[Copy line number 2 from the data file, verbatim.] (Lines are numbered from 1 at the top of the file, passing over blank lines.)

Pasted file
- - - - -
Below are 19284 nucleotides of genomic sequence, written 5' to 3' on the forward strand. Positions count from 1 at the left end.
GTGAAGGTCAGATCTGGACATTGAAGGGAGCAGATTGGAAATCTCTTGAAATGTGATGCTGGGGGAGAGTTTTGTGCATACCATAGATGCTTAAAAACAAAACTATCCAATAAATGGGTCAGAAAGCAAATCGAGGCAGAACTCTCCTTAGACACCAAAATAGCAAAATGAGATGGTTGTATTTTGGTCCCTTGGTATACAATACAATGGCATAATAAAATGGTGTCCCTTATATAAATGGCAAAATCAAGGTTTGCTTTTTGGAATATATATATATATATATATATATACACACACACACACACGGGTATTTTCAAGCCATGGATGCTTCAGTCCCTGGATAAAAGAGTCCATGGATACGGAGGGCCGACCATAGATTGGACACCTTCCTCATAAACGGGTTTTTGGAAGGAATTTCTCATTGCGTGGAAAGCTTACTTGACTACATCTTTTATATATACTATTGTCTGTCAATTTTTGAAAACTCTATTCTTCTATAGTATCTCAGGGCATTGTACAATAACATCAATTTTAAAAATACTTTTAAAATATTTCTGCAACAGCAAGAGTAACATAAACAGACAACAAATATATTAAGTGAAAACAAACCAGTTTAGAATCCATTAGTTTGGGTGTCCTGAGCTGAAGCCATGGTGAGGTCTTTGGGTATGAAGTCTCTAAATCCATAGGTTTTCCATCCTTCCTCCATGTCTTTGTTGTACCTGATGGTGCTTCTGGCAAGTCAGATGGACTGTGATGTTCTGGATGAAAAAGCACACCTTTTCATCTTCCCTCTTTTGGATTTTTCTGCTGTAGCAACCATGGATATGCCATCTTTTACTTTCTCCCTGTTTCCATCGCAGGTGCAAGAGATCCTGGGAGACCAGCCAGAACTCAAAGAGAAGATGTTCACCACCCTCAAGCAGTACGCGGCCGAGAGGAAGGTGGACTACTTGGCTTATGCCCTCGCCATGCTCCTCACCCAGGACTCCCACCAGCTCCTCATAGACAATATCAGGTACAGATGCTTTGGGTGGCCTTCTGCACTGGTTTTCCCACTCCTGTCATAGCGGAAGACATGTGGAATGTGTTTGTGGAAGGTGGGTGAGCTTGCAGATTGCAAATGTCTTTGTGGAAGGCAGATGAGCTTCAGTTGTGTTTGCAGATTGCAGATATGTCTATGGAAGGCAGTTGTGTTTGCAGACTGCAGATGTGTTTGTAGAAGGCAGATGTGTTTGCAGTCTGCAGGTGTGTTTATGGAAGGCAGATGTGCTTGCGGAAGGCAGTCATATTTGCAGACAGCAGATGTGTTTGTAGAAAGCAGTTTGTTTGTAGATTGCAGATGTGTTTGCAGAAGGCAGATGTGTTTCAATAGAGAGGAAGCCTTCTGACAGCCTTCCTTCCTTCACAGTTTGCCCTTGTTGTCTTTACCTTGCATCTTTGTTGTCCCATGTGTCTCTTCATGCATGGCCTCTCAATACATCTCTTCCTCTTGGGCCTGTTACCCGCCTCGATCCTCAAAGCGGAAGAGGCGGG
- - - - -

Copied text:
GTGAAGGTCAGATCTGGACATTGAAGGGAGCAGATTGGAAATCTCTTGAAATGTGATGCTGGGGGAGAGTTTTGTGCATACCATAGATGCTTAAAAACAAAACTATCCAATAAATGGGTCAGAAAGCAAATCGAGGCAGAACTCTCCTTAGACACCAAAATAGCAAAATGAGATGGTTGTATTTTGGTCCCTTGGTATACAATACAATGGCATAATAAAATGGTGTCCCTTATATAAATGGCAAAATCAAGGTTTGCTTTTTGGAATATATATATATATATATATATATACACACACACACACACGGGTATTTTCAAGCCATGGATGCTTCAGTCCCTGGATAAAAGAGTCCATGGATACGGAGGGCCGACCATAGATTGGACACCTTCCTCATAAACGGGTTTTTGGAAGGAATTTCTCATTGCGTGGAAAGCTTACTTGACTACATCTTTTATATATACTATTGTCTGTCAATTTTTGAAAACTCTATTCTTCTATAGTATCTCAGGGCATTGTACAATAACATCAATTTTAAAAATACTTTTAAAATATTTCTGCAACAGCAAGAGTAACATAAACAGACAACAAATATATTAAGTGAAAACAAACCAGTTTAGAATCCATTAGTTTGGGTGTCCTGAGCTGAAGCCATGGTGAGGTCTTTGGGTATGAAGTCTCTAAATCCATAGGTTTTCCATCCTTCCTCCATGTCTTTGTTGTACCTGATGGTGCTTCTGGCAAGTCAGATGGACTGTGATGTTCTGGATGAAAAAGCACACCTTTTCATCTTCCCTCTTTTGGATTTTTCTGCTGTAGCAACCATGGATATGCCATCTTTTACTTTCTCCCTGTTTCCATCGCAGGTGCAAGAGATCCTGGGAGACCAGCCAGAACTCAAAGAGAAGATGTTCACCACCCTCAAGCAGTACGCGGCCGAGAGGAAGGTGGACTACTTGGCTTATGCCCTCGCCATGCTCCTCACCCAGGACTCCCACCAGCTCCTCATAGACAATATCAGGTACAGATGCTTTGGGTGGCCTTCTGCACTGGTTTTCCCACTCCTGTCATAGCGGAAGACATGTGGAATGTGTTTGTGGAAGGTGGGTGAGCTTGCAGATTGCAAATGTCTTTGTGGAAGGCAGATGAGCTTCAGTTGTGTTTGCAGATTGCAGATATGTCTATGGAAGGCAGTTGTGTTTGCAGACTGCAGATGTGTTTGTAGAAGGCAGATGTGTTTGCAGTCTGCAGGTGTGTTTATGGAAGGCAGATGTGCTTGCGGAAGGCAGTCATATTTGCAGACAGCAGATGTGTTTGTAGAAAGCAGTTTGTTTGTAGATTGCAGATGTGTTTGCAGAAGGCAGATGTGTTTCAATAGAGAGGAAGCCTTCTGACAGCCTTCCTTCCTTCACAGTTTGCCCTTGTTGTCTTTACCTTGCATCTTTGTTGTCCCATGTGTCTCTTCATGCATGGCCTCTCAATACATCTCTTCCTCTTGGGCCTGTTACCCGCCTCGATCCTCAAAGCGGAAGAGGCGGG